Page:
The world moves fast these days. We’re connected, virtualised and digitally-primed, but while the benefits are clear, there are downsides too. Cybercrime is rife thanks to the technology that underpins our lives, and no one is immune to the harm it can cause.
At CGI, we empower our clients with robust, advanced cybersecurity solutions that protect and support their businesses. Our cybersecurity team is world-class and deeply passionate about their roles, and they’re always committed to doing what’s best for our customers.
The dedication of CGI’s employees is fuelled by our unique ownership culture. Our teams aren’t ‘employees’, they’re ‘members’ of the company who own shares and a stake in our success. That means our company’s success is their success too, and this ownership mentality is woven into every aspect of how they’re managed and how they work.
With Cybersecurity Awareness Month upon us, we asked the team for some timely advice on how we can all avoid and mitigate cybersecurity risks to both ourselves and our employers, especially in an age where remote or hybrid working has become the norm.
With the increased dependence on technology as people work from home, what advice do you have for security best practices and cyber hygiene?
It’s important to ensure that you adhere to company security policies and procedures while working from home. At CGI, we continue to follow the clear desk policy, lock our workstation when away from the screen and store and destroy documents as per the classification requirements.
We also remain vigilant about ensuring our CGI laptops continue to receive security updates and required security patches. Laptops must be connected to the CGI network at least once every 30 days, rebooted every couple of weeks and have patches regularly installed to remain compliant.
Our approach to our day-to-day work should encompass security vigilance regardless of the location we are working from - whether that be from the office, at a client site, whilst travelling or when working from home.
Our home laptops have anti-virus, etc. installed to minimise breaches for personal accounts and to minimise attacks that move laterally across to work devices connecting from home.
It is also important to ensure we separate work from non-work functions (including data, etc.) in a cyber sense – that is, how we manage our corporate logins, accounts and so on, versus our personal ones. The passwords I use for my corporate and personal accounts are different so that if there is a breach on a social media site for example, the attackers can’t try and use the same password to attempt access to my work accounts.
I also specify my personal email address for any non-work related memberships, social media accounts, etc.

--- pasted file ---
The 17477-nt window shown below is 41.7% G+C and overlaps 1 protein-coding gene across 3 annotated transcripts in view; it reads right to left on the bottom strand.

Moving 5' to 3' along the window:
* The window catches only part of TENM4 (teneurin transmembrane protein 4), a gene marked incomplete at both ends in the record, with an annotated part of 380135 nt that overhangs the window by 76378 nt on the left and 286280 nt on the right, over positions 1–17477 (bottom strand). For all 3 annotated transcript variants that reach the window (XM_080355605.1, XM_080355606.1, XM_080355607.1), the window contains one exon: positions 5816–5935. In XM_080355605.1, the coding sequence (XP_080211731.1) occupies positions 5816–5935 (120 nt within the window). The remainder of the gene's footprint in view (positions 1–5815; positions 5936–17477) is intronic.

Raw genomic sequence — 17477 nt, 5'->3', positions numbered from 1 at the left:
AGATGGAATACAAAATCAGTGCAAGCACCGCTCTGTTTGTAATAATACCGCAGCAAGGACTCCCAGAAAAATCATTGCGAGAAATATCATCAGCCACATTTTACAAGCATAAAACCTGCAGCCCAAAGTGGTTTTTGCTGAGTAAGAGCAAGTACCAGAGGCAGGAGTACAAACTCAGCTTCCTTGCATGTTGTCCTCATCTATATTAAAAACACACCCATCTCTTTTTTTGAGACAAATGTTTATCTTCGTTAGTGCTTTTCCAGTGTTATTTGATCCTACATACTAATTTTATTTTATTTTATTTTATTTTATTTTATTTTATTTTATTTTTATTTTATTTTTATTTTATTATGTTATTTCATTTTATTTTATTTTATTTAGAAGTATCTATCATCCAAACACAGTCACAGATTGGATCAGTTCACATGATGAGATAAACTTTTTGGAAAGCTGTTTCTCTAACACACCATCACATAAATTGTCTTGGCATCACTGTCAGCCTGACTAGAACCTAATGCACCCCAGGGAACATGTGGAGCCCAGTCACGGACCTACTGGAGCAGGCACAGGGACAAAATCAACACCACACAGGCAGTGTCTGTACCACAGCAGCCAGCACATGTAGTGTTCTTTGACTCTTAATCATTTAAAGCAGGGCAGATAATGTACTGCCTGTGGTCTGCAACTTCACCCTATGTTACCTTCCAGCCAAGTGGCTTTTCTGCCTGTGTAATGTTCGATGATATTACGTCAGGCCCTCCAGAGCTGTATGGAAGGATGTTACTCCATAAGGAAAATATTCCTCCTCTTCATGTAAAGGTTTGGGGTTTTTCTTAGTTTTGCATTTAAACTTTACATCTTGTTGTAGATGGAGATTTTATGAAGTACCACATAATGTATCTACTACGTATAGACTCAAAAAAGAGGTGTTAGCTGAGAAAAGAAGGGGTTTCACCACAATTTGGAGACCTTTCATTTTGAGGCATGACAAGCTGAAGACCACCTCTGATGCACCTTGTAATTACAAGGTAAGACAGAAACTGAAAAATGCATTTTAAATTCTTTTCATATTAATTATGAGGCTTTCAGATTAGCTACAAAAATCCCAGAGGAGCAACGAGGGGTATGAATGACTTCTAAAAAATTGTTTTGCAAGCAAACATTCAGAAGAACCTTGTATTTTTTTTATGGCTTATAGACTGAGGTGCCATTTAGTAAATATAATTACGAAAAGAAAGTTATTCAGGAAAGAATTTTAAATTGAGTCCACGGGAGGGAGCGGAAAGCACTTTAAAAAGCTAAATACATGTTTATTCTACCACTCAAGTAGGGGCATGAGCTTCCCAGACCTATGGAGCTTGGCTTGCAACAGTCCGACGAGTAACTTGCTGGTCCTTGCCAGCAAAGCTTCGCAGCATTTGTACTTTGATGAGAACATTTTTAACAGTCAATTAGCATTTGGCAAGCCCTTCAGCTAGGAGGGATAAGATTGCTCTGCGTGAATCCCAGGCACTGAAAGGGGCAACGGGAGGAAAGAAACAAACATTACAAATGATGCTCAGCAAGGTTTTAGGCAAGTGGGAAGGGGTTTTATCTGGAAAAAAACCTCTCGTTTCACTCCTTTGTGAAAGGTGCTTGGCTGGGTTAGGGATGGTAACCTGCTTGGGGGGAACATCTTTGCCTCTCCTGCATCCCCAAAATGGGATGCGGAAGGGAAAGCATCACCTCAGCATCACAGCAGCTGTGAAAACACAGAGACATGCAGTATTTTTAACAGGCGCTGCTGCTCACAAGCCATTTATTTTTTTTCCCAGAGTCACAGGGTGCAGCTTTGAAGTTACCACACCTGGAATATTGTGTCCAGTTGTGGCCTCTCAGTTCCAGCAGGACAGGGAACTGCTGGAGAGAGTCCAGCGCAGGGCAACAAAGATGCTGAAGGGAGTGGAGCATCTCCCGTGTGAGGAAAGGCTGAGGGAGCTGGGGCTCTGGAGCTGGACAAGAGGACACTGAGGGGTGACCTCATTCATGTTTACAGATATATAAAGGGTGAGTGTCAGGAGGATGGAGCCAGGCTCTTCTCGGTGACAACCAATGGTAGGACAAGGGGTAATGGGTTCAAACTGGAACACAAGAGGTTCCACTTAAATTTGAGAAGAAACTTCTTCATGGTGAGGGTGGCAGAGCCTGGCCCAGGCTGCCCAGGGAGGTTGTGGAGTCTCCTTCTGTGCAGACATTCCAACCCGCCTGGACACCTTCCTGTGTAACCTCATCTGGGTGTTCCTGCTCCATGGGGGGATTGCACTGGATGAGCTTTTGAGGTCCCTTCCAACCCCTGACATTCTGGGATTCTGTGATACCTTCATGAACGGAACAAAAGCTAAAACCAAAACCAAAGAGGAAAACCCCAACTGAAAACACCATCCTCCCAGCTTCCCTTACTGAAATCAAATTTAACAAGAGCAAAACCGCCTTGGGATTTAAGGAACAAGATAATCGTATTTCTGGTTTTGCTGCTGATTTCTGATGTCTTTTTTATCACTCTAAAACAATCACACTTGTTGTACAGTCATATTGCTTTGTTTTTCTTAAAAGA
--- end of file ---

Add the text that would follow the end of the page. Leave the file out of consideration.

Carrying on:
Cyber hygiene is about training yourself to think proactively about your cybersecurity — as you do with your daily personal hygiene — to resist cyber threats and online security issues. The increased work from home culture has exposed a wider threat landscape, as end users are outside the control of the corporate network protected by corporate policies. There are a couple of things that you can use as best practice in order to minimise the threat index such as:
With people now working from home, they have increased the time in which they share the home network with the rest of the family. When sharing a home network, an infected machine has the opportunity to attempt to breach other devices on the same network. Some recommendations to avoid this are:
There is a lot a user can do to secure their home network. I could almost write a book on best practices for this. The common ones are; making sure all of your devices such as phones, routers, PCs, printers, TVs and IOT (smart devices) have the latest firmware/software updates and are running good antivirus software; where possible, turning on automatic updates for everything and have them set to install out of hours to minimise disruption; changing the default passwords for these devices, as these are easy target for attackers.
I also strongly suggest using a password manager. And don’t use the same password for all of your accounts either. If you do, and someone guesses one of your passwords, they will have access to all of your accounts – at worst, they can use this information to steal your identity. Another line of defence is turning on multi-factor authentication, which adds another line of defence against attackers.
Speaking of identity, never throw out any documents with your details in plain view, such as bank statements or bills. I would invest in a shredder and shred these documents before discarding them.
We live in the 21st century where our personal life and work lives have converged. We use our personal devices for work-related activities, and because of that, we have each created one digital profile - something malicious actors can and do exploit.
As organisations mature their security controls and increase their security posture, malicious actors are targeting individuals and families as a pathway to infiltrating organisations. Additionally, due to COVID, where we are all balancing work-life and home-schooling, we’re even more dependent on digital services and internal. With this in mind, there is good advice available via the Australian Cyber Security Centre and eSafety department on protecting children and families from cyber-bullying and cyber-attack. This can be found here:
No organisation, or person, is safe from attempted cyber-attacks, so it is incumbent on every individual to stay mindful of possible threats at all times. By following our advice, you’ll give yourself the best possible chance of avoiding the destruction that a cyber-breach can cause. Don’t wait until it happens to you!
If you’re interested in finding out more about how our security team helps clients and the work you could be involved with, head to our cybersecurity careers page.